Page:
Billy Childs is a triple threat of music. The jazz pianist, an L.A. native, is not only an accomplished player, but he's also won Grammys for both arranging and composing.
The latter skill has drawn the disparate likes of Esa-Pekka Salonen and the Los Angeles Philharmonic, the Kronos Quartet and the American Brass Quintet to commission Childs' music for them. Writing in the Wall Street Journal, Will Friedwald described Child's compositional talents as: ..."impossible to tell where the jazz ends and the classical music begins."
Childs will be playing with a jazz quartet at the Walt Disney Concert Hall on March 11 and then Kronos will play a set and then the two ensembles will collaborate on a new piece written by Childs and aptly named Music for Two Quartets."
Among his ecclectic influences:
Laura Nyro: I grew up in the '60s, lived near Washington and Fairfax. My two sisters, about five to six years older than me, had a lot of recordsJoy played soul and jazz and Kirsten was into the white singer-songwriters. And that's how I heard Nyro, who introduced me to the dramatic possibilities of music. Nyro tapped into Broadway, jazz, doo-wop; she synthesized all of these into music that was her own. On an album called Christmas and the Beads of Sweat," she had this song called Map to the Treasure," and she played with Alice Coltrane. It was the first time I had heard harp used like that, and it stayed with me all those years and gave me the idea to start my jazz-chamber ensemble. I listen to Nyro and her first four albums even now, all the time.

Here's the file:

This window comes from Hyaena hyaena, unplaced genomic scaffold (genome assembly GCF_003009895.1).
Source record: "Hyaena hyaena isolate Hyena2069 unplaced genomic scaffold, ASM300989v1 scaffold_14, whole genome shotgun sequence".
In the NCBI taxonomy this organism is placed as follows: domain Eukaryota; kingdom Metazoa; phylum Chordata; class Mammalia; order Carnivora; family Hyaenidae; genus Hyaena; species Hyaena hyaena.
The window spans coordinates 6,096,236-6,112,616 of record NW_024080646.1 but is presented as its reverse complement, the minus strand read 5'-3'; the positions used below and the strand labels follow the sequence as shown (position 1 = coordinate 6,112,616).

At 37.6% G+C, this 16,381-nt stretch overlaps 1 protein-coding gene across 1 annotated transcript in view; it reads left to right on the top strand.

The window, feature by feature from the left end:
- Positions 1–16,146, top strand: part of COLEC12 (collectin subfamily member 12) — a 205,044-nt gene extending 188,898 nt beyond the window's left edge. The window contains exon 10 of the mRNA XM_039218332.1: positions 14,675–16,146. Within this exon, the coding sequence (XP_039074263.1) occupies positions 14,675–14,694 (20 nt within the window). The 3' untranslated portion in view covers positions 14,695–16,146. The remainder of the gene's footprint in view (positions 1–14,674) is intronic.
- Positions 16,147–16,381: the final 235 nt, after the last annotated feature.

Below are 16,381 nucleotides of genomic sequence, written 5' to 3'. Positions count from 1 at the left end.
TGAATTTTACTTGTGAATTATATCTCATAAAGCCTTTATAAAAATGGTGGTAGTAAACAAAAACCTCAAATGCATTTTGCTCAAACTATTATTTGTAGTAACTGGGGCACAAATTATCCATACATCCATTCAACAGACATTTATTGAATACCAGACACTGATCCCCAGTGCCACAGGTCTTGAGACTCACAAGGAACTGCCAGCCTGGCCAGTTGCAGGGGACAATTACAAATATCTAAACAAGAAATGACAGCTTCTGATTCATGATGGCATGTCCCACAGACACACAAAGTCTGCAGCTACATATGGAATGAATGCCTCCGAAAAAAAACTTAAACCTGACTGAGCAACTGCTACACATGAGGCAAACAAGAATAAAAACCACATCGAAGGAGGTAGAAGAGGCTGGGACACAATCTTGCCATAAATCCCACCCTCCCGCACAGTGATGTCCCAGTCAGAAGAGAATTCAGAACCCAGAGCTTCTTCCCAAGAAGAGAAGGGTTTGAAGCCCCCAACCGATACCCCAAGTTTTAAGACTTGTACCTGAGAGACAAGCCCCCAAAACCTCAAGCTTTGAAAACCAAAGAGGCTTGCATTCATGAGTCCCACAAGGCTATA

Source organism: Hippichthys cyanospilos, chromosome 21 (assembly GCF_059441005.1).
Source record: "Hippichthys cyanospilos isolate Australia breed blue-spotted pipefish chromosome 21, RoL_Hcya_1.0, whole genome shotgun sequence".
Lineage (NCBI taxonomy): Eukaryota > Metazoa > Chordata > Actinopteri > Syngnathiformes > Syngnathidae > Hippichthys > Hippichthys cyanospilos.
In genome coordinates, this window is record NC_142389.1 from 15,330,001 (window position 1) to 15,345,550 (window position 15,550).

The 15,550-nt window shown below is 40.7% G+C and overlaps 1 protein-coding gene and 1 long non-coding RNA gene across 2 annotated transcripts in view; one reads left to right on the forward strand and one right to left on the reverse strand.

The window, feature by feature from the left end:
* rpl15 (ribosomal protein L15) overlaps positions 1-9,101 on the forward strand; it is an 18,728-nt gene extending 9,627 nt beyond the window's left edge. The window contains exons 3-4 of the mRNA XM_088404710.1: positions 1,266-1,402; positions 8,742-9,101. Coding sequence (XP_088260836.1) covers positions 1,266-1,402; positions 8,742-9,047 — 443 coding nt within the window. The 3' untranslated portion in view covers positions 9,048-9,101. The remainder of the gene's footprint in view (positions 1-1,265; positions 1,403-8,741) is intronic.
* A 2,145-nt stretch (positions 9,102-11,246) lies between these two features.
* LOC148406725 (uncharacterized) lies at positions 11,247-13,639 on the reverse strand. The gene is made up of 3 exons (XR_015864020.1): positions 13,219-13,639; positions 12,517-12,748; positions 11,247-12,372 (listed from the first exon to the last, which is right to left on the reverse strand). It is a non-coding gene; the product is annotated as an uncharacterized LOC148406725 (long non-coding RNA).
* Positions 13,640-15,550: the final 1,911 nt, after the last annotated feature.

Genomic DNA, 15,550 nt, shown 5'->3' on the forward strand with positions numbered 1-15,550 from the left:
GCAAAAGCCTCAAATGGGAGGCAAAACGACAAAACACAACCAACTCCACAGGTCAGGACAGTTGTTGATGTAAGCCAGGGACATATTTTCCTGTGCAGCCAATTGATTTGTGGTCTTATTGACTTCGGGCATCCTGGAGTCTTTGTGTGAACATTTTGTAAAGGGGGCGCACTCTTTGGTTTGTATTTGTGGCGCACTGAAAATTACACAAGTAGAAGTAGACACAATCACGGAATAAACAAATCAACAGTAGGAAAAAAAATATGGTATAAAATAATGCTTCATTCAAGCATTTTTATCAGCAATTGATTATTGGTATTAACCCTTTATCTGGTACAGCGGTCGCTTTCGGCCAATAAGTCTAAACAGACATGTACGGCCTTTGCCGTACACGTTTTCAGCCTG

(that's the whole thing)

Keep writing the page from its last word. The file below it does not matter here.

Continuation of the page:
Leon Bisquera (neighbor): He lived next door and played jazz piano. He was two to three years older than me, and he was very encouraging teaching me to play, letting me watch how his hands moved on the keyboard and answering every question I had about ithe was patient and explained things to me. He's a professional musician, has played with Anita Baker. We still talk all the time.
Herbie Hancock: Leon turned me onto Hancock. It's so obvious, but every pianist of my generation... you have to consider Herbie Hancock if you play jazz piano. Albums like The Prisoner" and Mwandishi," they are the source.
Paul Hindemith (classical composer): At 17, I heard Hindemith's Mathis der Maler" and another light went off in my head. The range of emotion that was captured with an orchestra, it just connected with me and it made me go into composition. I really admired how seamlessly it flowed from one section to another, almost imperceptibly from one place in the piece to another, but you didn't realize how you got there. Just the chordal harmony really related to me, the harmony based on fourth. At the time, I was into McCoy Tyner a lot and his approach to harmony was similar to Hindemith's.
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